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The Life And Writings Of Saint Patrick -Saint Patrick

This is quite a different question from St. Patrick’s Roman Mission. As Colgan observes, all the ancient authorities—indeed, all writers in his time without exception—admit the Roman Mission of St. Patrick, but they do not quite agree as to the question who was the consecrating prelate, and where the ceremony took place. The Pope then claimed, as he now always does, the right to institute bishops; that is, he elects them to the office and authorises their consecration, but it is only very rarely that the Pope himself has performed the ceremony, either in present or past times.

Now, some ancient authorities appear to assert that Patrick was consecrated by St. Celestine in person. The most important testimony to that effect is the statement in the Tripartite. We quote from the Irish text:

When Patrick heard and knew (from the messengers announcing the death of Palladius) that unto him God had granted the apostleship of Ireland, he went thereafter to Rome to have Orders given to him; and Celestinus, Abbot of Rome, he it is that read Orders over him, Germanus and Amatho, King of the Romans, being present with them.

We find a statement in substance to the same effect—that is, that Patrick was consecrated by St. Celestine—made in several Breviaries, which give a special Office and Lessons to St. Patrick, notably in the Roman Breviary, the Rheims Breviary, the Breviary of the Canons Regular, and also in the Lives of several of our Irish saints, especially St. Ciaran of Saiger and St. Declan of Ardmore. Marianus Scotus, too, and many later chroniclers, who followed his authority, state the same thing. The main authority is, however, the Tripartite, from which both Scotus and his followers in all probability borrowed the statement, and Jocelyn may be quoted in favour of the same opinion. But it cannot be accepted, except in a very general sense not intended, so far as we can judge, by the author of the Tripartite. Of course, if St. Celestine elected St. Patrick to the episcopal office and authorized his consecration for the Irish mission, it may be truly said that he consecrated him in the sense that he was responsible for his consecration, and gave the necessary authority for performing the ceremony.

But the weight of ancient authority certainly goes to show that St. Patrick was not consecrated by St. Celestine in person, nor consecrated at all in Rome, but in a place variously called Eboria, or Euboria, or Ebmoria, and by a prelate named sometimes Amatus or Amator, but much more probably called Amatorex by others, although we cannot for certain determine his See.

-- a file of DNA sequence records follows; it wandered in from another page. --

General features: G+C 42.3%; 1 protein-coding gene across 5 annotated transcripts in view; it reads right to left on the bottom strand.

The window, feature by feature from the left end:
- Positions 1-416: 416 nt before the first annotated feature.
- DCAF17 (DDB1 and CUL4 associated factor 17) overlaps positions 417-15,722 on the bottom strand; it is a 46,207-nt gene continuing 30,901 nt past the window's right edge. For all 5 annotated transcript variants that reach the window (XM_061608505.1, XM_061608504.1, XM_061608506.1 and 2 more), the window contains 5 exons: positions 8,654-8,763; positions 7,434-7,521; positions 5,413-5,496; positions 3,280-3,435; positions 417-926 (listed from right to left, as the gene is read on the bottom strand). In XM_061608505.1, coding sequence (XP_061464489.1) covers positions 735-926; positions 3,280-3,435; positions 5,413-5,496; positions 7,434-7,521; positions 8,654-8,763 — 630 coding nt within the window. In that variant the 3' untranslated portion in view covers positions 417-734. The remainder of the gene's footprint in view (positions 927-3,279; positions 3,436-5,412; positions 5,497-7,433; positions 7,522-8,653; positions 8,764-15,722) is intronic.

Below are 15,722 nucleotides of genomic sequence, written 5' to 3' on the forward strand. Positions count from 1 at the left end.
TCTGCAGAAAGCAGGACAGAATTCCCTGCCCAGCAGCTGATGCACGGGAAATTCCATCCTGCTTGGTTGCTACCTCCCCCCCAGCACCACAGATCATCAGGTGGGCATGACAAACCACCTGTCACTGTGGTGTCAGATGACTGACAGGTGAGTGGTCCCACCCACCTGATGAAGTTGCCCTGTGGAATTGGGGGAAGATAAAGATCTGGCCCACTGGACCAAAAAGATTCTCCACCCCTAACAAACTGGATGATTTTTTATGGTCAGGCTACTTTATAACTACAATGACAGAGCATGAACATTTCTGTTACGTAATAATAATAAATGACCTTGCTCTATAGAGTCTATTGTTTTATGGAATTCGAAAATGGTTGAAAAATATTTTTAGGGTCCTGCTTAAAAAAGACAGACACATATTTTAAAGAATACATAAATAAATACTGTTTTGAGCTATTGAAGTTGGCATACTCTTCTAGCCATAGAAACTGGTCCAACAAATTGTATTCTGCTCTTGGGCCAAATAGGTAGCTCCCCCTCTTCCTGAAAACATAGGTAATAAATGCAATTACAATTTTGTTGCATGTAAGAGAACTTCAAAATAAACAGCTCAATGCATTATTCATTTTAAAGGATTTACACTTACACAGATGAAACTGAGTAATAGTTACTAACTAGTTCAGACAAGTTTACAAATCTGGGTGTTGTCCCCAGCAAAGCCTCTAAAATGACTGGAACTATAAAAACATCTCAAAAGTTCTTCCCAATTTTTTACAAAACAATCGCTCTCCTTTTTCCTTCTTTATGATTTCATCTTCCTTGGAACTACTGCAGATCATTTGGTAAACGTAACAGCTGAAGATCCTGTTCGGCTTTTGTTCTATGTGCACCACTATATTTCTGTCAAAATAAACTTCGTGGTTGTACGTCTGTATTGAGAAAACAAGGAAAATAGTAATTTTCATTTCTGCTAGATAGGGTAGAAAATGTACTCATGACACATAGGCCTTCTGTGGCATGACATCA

Thus the author of the Second Life says that Patrick received the Pontifical grade from a wonderful man and high bishop, Amatorex by name, and the place he calls Eboria. The same statement is made by the author of the Third Life in almost the same words; but the author seems to imply that he was ordained Bishop before he came to St. Celestine to get his mission, not afterwards, as the author of the Second Life more correctly states. The Fourth Life says that Patrick first went to Rome, and got due licence from the Apostolic See, in virtue of which he set out for Britain, and had actually arrived at the sea between Gaul and Britain, when he met the messengers announcing the death of Palladius. Thereupon they turned aside from their way to Amatorex, a bishop dwelling in the neighbourhood, and there Patrick received episcopal grade; but the strange statement immediately follows—which seems to be an interpolation—that ‘Patrick was ordained in presence of Celestine and Theodosius the younger, King of the world; and Amatorex, Bishop of Auxerre, is the bishop who ordained him.’ The last sentence looks very like an interpolation from another source by some one who was not satisfied with the accuracy of the previous statement. It is, at any rate, clearly incorrect, for Germanus was certainly Bishop of Auxerre at the time of Patrick’s consecration, since Amator, his predecessor, had died in A.D. 418.

Probus does not name the place of consecration, but says, like the rest, that Patrick, when the message of the death of Palladius was brought to him, turned aside from his journey, and was ordained by an admirable bishop, who was a man of great sanctity, Amator by name. Jocelyn, in the Sixth Life, merely says that Celestine, after considerable delay, when at length he heard of the death of Palladius, consecrated Patrick a bishop, but whether with his own hands or not he leaves rather uncertain. He makes no mention, however, of any other consecrator, or place of consecration, except Rome.

Following, therefore, the weight of ancient authority, we may accept it as fairly certain that Patrick was not consecrated by St. Celestine in person at Rome, but by some prelate named Amator, or Amatorex, at a place called Ebmoria, or Euboria, an episcopal city, which it is now very difficult, if not impossible, to identify.